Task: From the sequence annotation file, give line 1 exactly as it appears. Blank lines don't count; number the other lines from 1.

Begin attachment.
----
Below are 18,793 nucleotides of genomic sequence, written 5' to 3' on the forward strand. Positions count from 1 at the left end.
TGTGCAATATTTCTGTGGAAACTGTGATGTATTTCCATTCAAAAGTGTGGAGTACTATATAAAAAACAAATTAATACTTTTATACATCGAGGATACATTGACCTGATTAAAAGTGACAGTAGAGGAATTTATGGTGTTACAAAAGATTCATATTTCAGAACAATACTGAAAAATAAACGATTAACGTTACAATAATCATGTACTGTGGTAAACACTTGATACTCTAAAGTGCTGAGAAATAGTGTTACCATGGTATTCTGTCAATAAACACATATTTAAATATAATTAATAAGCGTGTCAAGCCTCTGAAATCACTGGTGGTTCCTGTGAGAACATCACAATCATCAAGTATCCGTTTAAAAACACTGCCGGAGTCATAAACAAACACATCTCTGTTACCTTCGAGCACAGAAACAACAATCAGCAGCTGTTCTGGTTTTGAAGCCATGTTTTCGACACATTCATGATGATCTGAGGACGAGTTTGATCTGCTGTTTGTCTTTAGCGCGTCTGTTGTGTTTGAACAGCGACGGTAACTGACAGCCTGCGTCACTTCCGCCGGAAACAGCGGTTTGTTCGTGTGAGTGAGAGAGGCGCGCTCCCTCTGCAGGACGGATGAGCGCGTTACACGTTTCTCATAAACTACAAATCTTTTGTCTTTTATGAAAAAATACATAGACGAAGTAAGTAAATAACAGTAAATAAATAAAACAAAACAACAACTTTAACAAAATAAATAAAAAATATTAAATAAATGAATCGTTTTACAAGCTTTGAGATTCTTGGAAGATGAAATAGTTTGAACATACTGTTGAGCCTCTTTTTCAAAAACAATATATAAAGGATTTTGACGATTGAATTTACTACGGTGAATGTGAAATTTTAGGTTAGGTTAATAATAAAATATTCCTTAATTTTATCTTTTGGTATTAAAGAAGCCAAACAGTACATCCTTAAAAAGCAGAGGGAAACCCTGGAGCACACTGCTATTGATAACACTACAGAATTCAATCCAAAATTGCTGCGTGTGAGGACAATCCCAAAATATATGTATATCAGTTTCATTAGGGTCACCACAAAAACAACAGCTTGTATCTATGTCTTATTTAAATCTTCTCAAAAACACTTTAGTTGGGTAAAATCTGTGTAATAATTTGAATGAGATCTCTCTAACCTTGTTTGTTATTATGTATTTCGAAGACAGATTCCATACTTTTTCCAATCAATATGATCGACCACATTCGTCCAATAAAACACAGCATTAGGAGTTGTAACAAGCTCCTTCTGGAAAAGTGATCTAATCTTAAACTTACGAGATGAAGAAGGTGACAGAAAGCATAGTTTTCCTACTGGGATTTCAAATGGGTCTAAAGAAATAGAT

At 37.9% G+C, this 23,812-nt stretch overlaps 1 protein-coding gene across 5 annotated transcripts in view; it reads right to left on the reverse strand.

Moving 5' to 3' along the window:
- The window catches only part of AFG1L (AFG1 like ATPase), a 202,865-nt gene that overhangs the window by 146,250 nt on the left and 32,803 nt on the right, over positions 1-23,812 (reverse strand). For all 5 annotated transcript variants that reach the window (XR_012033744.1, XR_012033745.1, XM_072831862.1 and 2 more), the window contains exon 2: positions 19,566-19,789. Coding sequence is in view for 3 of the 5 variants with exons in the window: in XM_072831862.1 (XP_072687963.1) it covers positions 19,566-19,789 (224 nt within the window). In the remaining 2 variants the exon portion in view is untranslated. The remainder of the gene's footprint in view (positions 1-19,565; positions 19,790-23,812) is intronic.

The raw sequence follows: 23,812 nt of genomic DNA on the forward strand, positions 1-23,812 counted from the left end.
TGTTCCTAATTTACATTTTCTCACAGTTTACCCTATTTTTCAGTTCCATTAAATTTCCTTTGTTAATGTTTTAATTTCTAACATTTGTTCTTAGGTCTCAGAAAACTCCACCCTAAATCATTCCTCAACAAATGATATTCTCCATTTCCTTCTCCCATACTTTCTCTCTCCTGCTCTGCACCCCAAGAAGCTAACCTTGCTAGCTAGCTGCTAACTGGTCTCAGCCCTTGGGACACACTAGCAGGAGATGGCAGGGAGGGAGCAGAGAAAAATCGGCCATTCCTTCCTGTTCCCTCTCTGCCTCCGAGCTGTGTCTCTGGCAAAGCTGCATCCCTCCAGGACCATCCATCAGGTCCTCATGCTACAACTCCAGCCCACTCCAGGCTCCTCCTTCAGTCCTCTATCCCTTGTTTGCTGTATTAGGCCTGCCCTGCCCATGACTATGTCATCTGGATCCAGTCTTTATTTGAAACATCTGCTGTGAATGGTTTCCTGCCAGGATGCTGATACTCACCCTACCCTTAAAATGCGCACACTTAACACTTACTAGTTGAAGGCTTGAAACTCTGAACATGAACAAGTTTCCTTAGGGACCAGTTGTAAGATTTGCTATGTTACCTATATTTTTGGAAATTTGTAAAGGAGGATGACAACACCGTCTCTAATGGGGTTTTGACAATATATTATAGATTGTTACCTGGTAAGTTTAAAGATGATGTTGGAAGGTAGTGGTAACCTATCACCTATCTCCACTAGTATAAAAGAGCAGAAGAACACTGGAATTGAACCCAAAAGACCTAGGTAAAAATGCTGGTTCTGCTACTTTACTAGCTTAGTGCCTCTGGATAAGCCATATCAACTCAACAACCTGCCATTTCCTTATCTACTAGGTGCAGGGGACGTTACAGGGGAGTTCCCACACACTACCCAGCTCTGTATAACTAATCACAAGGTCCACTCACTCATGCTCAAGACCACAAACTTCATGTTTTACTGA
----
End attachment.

Below are 18,793 nucleotides of genomic sequence, written 5' to 3' on the forward strand. Positions count from 1 at the left end.